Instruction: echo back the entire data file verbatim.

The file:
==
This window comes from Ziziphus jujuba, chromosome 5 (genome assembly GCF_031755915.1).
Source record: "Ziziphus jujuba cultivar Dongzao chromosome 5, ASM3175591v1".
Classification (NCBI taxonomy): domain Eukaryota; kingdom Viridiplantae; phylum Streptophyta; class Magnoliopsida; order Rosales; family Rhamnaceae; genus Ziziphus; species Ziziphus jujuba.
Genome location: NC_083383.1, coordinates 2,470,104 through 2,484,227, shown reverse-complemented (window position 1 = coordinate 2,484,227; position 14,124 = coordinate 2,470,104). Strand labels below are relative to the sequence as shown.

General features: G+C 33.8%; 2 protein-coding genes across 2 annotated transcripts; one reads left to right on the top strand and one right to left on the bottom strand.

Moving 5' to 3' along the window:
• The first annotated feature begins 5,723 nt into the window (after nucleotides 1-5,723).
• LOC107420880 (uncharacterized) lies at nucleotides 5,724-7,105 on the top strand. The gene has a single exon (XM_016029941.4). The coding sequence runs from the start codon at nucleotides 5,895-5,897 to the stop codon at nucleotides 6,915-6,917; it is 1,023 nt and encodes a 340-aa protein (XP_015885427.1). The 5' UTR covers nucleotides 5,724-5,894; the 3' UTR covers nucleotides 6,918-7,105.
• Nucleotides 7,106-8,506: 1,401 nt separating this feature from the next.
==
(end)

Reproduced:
This window comes from Ziziphus jujuba, chromosome 5 (genome assembly GCF_031755915.1).
Source record: "Ziziphus jujuba cultivar Dongzao chromosome 5, ASM3175591v1".
Classification (NCBI taxonomy): domain Eukaryota; kingdom Viridiplantae; phylum Streptophyta; class Magnoliopsida; order Rosales; family Rhamnaceae; genus Ziziphus; species Ziziphus jujuba.
Genome location: NC_083383.1, coordinates 2,470,104 through 2,484,227, shown reverse-complemented (window position 1 = coordinate 2,484,227; position 14,124 = coordinate 2,470,104). Strand labels below are relative to the sequence as shown.

General features: G+C 33.8%; 2 protein-coding genes across 2 annotated transcripts; one reads left to right on the top strand and one right to left on the bottom strand.

Moving 5' to 3' along the window:
• The first annotated feature begins 5,723 nt into the window (after nucleotides 1-5,723).
• LOC107420880 (uncharacterized) lies at nucleotides 5,724-7,105 on the top strand. The gene has a single exon (XM_016029941.4). The coding sequence runs from the start codon at nucleotides 5,895-5,897 to the stop codon at nucleotides 6,915-6,917; it is 1,023 nt and encodes a 340-aa protein (XP_015885427.1). The 5' UTR covers nucleotides 5,724-5,894; the 3' UTR covers nucleotides 6,918-7,105.
• Nucleotides 7,106-8,506: 1,401 nt separating this feature from the next.